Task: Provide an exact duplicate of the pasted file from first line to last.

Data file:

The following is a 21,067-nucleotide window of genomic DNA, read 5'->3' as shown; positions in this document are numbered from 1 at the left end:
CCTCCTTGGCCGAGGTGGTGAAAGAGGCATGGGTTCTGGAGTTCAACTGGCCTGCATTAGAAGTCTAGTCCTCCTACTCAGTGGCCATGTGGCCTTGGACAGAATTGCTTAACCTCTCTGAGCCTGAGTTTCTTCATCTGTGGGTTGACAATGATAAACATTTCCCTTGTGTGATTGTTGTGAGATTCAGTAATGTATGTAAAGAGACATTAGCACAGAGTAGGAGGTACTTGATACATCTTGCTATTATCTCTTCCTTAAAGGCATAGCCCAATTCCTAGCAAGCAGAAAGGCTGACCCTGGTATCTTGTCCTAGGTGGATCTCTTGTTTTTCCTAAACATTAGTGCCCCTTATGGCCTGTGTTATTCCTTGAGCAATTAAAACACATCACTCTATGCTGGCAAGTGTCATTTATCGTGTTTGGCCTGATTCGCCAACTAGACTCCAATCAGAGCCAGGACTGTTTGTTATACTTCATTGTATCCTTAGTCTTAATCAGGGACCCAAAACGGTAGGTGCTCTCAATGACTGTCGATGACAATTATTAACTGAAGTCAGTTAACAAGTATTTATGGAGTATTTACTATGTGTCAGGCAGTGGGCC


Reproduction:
The following is a 21,067-nucleotide window of genomic DNA, read 5'->3' as shown; positions in this document are numbered from 1 at the left end:
CCTCCTTGGCCGAGGTGGTGAAAGAGGCATGGGTTCTGGAGTTCAACTGGCCTGCATTAGAAGTCTAGTCCTCCTACTCAGTGGCCATGTGGCCTTGGACAGAATTGCTTAACCTCTCTGAGCCTGAGTTTCTTCATCTGTGGGTTGACAATGATAAACATTTCCCTTGTGTGATTGTTGTGAGATTCAGTAATGTATGTAAAGAGACATTAGCACAGAGTAGGAGGTACTTGATACATCTTGCTATTATCTCTTCCTTAAAGGCATAGCCCAATTCCTAGCAAGCAGAAAGGCTGACCCTGGTATCTTGTCCTAGGTGGATCTCTTGTTTTTCCTAAACATTAGTGCCCCTTATGGCCTGTGTTATTCCTTGAGCAATTAAAACACATCACTCTATGCTGGCAAGTGTCATTTATCGTGTTTGGCCTGATTCGCCAACTAGACTCCAATCAGAGCCAGGACTGTTTGTTATACTTCATTGTATCCTTAGTCTTAATCAGGGACCCAAAACGGTAGGTGCTCTCAATGACTGTCGATGACAATTATTAACTGAAGTCAGTTAACAAGTATTTATGGAGTATTTACTATGTGTCAGGCAGTGGGCC